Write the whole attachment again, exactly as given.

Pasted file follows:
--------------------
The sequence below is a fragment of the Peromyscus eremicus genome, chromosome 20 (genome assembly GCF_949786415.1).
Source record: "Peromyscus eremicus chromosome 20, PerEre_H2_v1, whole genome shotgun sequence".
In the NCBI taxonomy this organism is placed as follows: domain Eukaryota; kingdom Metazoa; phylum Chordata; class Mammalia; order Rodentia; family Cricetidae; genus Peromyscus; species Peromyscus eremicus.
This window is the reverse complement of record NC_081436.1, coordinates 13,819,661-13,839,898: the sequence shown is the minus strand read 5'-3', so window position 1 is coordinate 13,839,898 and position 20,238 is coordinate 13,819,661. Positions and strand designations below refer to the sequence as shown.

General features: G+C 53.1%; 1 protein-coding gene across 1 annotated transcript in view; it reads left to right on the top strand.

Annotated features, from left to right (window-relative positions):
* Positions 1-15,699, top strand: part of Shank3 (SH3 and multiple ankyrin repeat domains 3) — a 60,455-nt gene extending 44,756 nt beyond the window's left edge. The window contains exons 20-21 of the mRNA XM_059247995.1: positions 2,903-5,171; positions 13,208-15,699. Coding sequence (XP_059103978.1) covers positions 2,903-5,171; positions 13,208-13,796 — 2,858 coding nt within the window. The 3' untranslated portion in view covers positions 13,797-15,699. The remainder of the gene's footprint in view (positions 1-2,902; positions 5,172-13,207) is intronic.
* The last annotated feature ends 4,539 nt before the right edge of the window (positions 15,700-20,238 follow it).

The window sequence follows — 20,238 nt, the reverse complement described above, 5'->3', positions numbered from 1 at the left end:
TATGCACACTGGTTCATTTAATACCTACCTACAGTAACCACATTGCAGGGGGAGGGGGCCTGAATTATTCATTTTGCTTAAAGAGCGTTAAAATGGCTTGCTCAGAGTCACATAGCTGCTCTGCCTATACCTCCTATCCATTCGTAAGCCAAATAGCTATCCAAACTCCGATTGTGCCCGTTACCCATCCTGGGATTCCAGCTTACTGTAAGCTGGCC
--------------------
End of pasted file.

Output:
The sequence below is a fragment of the Peromyscus eremicus genome, chromosome 20 (genome assembly GCF_949786415.1).
Source record: "Peromyscus eremicus chromosome 20, PerEre_H2_v1, whole genome shotgun sequence".
In the NCBI taxonomy this organism is placed as follows: domain Eukaryota; kingdom Metazoa; phylum Chordata; class Mammalia; order Rodentia; family Cricetidae; genus Peromyscus; species Peromyscus eremicus.
This window is the reverse complement of record NC_081436.1, coordinates 13,819,661-13,839,898: the sequence shown is the minus strand read 5'-3', so window position 1 is coordinate 13,839,898 and position 20,238 is coordinate 13,819,661. Positions and strand designations below refer to the sequence as shown.

General features: G+C 53.1%; 1 protein-coding gene across 1 annotated transcript in view; it reads left to right on the top strand.

Annotated features, from left to right (window-relative positions):
* Positions 1-15,699, top strand: part of Shank3 (SH3 and multiple ankyrin repeat domains 3) — a 60,455-nt gene extending 44,756 nt beyond the window's left edge. The window contains exons 20-21 of the mRNA XM_059247995.1: positions 2,903-5,171; positions 13,208-15,699. Coding sequence (XP_059103978.1) covers positions 2,903-5,171; positions 13,208-13,796 — 2,858 coding nt within the window. The 3' untranslated portion in view covers positions 13,797-15,699. The remainder of the gene's footprint in view (positions 1-2,902; positions 5,172-13,207) is intronic.
* The last annotated feature ends 4,539 nt before the right edge of the window (positions 15,700-20,238 follow it).

The window sequence follows — 20,238 nt, the reverse complement described above, 5'->3', positions numbered from 1 at the left end:
TATGCACACTGGTTCATTTAATACCTACCTACAGTAACCACATTGCAGGGGGAGGGGGCCTGAATTATTCATTTTGCTTAAAGAGCGTTAAAATGGCTTGCTCAGAGTCACATAGCTGCTCTGCCTATACCTCCTATCCATTCGTAAGCCAAATAGCTATCCAAACTCCGATTGTGCCCGTTACCCATCCTGGGATTCCAGCTTACTGTAAGCTGGCC